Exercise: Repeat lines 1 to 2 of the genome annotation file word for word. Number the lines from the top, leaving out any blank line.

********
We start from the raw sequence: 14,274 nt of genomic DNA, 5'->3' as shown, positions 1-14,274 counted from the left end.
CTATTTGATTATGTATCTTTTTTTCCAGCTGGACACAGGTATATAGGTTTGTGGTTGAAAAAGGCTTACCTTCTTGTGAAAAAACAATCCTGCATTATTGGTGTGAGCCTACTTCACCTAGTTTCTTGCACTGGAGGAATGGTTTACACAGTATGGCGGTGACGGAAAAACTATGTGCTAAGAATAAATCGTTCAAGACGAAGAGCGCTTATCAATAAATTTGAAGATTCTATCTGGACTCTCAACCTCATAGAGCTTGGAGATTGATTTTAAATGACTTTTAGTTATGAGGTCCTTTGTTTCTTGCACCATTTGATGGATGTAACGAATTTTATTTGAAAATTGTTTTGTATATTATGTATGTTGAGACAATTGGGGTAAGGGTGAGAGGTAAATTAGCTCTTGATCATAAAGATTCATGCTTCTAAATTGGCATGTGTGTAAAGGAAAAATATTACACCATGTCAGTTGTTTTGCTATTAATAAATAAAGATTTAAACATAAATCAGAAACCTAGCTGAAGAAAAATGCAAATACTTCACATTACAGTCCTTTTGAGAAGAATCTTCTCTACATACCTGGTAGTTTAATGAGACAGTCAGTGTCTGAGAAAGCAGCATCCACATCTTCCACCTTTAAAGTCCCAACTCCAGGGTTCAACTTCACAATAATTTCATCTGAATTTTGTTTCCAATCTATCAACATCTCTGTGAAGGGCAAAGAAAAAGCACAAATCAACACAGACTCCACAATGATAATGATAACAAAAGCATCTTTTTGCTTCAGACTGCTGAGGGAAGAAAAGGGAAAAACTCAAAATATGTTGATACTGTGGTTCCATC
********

We start from the raw sequence: 14,274 nt of genomic DNA, 5'->3' as shown, positions 1-14,274 counted from the left end.
CTATTTGATTATGTATCTTTTTTTCCAGCTGGACACAGGTATATAGGTTTGTGGTTGAAAAAGGCTTACCTTCTTGTGAAAAAACAATCCTGCATTATTGGTGTGAGCCTACTTCACCTAGTTTCTTGCACTGGAGGAATGGTTTACACAGTATGGCGGTGACGGAAAAACTATGTGCTAAGAATAAATCGTTCAAGACGAAGAGCGCTTATCAATAAATTTGAAGATTCTATCTGGACTCTCAACCTCATAGAGCTTGGAGATTGATTTTAAATGACTTTTAGTTATGAGGTCCTTTGTTTCTTGCACCATTTGATGGATGTAACGAATTTTATTTGAAAATTGTTTTGTATATTATGTATGTTGAGACAATTGGGGTAAGGGTGAGAGGTAAATTAGCTCTTGATCATAAAGATTCATGCTTCTAAATTGGCATGTGTGTAAAGGAAAAATATTACACCATGTCAGTTGTTTTGCTATTAATAAATAAAGATTTAAACATAAATCAGAAACCTAGCTGAAGAAAAATGCAAATACTTCACATTACAGTCCTTTTGAGAAGAATCTTCTCTACATACCTGGTAGTTTAATGAGACAGTCAGTGTCTGAGAAAGCAGCATCCACATCTTCCACCTTTAAAGTCCCAACTCCAGGGTTCAACTTCACAATAATTTCATCTGAATTTTGTTTCCAATCTATCAACATCTCTGTGAAGGGCAAAGAAAAAGCACAAATCAACACAGACTCCACAATGATAATGATAACAAAAGCATCTTTTTGCTTCAGACTGCTGAGGGAAGAAAAGGGAAAAACTCAAAATATGTTGATACTGTGGTTCCATC